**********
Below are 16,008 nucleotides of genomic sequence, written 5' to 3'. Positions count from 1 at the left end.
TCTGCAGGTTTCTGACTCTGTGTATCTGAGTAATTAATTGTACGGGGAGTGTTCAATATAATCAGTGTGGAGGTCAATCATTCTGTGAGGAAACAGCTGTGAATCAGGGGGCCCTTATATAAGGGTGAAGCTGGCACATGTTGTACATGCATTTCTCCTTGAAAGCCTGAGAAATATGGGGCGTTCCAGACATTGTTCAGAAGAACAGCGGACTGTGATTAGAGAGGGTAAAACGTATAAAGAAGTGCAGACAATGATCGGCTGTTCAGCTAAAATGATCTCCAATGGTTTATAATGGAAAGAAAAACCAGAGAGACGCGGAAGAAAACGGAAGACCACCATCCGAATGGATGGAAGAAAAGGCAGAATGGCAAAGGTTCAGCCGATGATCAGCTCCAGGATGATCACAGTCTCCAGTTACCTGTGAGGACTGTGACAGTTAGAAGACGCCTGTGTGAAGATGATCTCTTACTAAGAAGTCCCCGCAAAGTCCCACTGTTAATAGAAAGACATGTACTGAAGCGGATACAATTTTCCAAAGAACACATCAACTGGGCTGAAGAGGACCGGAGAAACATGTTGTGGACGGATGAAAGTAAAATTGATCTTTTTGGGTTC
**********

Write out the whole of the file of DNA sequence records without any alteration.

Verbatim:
Below are 16,008 nucleotides of genomic sequence, written 5' to 3'. Positions count from 1 at the left end.
TCTGCAGGTTTCTGACTCTGTGTATCTGAGTAATTAATTGTACGGGGAGTGTTCAATATAATCAGTGTGGAGGTCAATCATTCTGTGAGGAAACAGCTGTGAATCAGGGGGCCCTTATATAAGGGTGAAGCTGGCACATGTTGTACATGCATTTCTCCTTGAAAGCCTGAGAAATATGGGGCGTTCCAGACATTGTTCAGAAGAACAGCGGACTGTGATTAGAGAGGGTAAAACGTATAAAGAAGTGCAGACAATGATCGGCTGTTCAGCTAAAATGATCTCCAATGGTTTATAATGGAAAGAAAAACCAGAGAGACGCGGAAGAAAACGGAAGACCACCATCCGAATGGATGGAAGAAAAGGCAGAATGGCAAAGGTTCAGCCGATGATCAGCTCCAGGATGATCACAGTCTCCAGTTACCTGTGAGGACTGTGACAGTTAGAAGACGCCTGTGTGAAGATGATCTCTTACTAAGAAGTCCCCGCAAAGTCCCACTGTTAATAGAAAGACATGTACTGAAGCGGATACAATTTTCCAAAGAACACATCAACTGGGCTGAAGAGGACCGGAGAAACATGTTGTGGACGGATGAAAGTAAAATTGATCTTTTTGGGTTC